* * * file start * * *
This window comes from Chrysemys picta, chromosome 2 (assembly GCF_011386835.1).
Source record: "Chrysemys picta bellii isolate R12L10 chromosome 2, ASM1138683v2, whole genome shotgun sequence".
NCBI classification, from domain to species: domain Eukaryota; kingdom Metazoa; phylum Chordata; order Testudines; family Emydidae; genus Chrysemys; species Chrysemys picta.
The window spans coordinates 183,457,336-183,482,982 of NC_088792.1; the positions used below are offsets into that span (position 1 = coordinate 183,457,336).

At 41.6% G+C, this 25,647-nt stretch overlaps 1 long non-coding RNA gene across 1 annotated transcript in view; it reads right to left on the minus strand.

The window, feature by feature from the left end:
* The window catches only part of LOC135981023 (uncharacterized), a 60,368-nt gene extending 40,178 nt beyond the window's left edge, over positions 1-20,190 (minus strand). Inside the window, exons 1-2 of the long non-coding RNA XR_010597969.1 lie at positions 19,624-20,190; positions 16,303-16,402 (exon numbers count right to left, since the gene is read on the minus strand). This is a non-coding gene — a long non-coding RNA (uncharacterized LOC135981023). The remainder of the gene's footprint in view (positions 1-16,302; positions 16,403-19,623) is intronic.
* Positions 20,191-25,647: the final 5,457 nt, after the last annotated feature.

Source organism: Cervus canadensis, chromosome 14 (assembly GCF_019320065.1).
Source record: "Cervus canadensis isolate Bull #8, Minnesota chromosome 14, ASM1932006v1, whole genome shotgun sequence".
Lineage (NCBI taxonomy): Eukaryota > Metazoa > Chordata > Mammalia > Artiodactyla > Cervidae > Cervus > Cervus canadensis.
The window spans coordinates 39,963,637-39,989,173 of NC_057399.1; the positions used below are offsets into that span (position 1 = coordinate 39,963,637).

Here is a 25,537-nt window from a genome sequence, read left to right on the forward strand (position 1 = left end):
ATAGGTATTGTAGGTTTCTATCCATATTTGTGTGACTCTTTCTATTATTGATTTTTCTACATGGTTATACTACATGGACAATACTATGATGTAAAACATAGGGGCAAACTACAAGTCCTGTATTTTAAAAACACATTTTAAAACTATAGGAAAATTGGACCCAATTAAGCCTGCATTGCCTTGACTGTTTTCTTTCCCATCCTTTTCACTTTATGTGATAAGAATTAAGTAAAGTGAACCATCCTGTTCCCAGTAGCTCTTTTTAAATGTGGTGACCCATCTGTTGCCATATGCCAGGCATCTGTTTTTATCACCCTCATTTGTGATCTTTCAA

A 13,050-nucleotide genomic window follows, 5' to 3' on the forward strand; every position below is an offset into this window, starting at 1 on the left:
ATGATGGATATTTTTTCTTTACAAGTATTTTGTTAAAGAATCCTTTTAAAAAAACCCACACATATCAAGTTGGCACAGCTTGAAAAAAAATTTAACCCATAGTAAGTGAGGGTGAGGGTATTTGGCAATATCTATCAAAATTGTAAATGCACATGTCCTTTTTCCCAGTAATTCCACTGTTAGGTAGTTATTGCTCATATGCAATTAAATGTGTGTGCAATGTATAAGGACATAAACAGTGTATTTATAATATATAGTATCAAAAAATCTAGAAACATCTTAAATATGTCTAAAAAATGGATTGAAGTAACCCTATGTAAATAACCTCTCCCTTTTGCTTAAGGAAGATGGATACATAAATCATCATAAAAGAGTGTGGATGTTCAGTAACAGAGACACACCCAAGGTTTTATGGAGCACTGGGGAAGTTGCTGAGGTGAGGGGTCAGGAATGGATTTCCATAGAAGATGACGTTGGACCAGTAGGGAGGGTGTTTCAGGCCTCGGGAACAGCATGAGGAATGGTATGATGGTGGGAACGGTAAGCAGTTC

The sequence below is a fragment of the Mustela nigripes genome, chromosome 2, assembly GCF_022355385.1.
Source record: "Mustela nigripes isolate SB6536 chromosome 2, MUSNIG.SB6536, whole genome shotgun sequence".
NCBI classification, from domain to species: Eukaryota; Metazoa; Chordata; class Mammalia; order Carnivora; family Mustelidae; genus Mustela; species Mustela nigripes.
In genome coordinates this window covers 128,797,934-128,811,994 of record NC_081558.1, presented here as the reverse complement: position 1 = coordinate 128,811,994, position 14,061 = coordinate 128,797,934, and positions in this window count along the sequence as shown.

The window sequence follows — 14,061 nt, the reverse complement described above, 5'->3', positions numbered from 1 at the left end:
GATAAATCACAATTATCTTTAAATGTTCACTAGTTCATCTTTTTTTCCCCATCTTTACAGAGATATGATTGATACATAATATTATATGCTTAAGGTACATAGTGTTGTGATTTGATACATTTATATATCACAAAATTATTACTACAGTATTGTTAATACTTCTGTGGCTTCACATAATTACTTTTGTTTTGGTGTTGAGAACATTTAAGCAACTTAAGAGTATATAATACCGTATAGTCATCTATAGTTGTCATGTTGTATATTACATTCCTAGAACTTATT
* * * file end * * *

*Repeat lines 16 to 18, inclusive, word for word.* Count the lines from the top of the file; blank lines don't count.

ATGATGGATATTTTTTCTTTACAAGTATTTTGTTAAAGAATCCTTTTAAAAAAACCCACACATATCAAGTTGGCACAGCTTGAAAAAAAATTTAACCCATAGTAAGTGAGGGTGAGGGTATTTGGCAATATCTATCAAAATTGTAAATGCACATGTCCTTTTTCCCAGTAATTCCACTGTTAGGTAGTTATTGCTCATATGCAATTAAATGTGTGTGCAATGTATAAGGACATAAACAGTGTATTTATAATATATAGTATCAAAAAATCTAGAAACATCTTAAATATGTCTAAAAAATGGATTGAAGTAACCCTATGTAAATAACCTCTCCCTTTTGCTTAAGGAAGATGGATACATAAATCATCATAAAAGAGTGTGGATGTTCAGTAACAGAGACACACCCAAGGTTTTATGGAGCACTGGGGAAGTTGCTGAGGTGAGGGGTCAGGAATGGATTTCCATAGAAGATGACGTTGGACCAGTAGGGAGGGTGTTTCAGGCCTCGGGAACAGCATGAGGAATGGTATGATGGTGGGAACGGTAAGCAGTTC

The sequence below is a fragment of the Mustela nigripes genome, chromosome 2, assembly GCF_022355385.1.
Source record: "Mustela nigripes isolate SB6536 chromosome 2, MUSNIG.SB6536, whole genome shotgun sequence".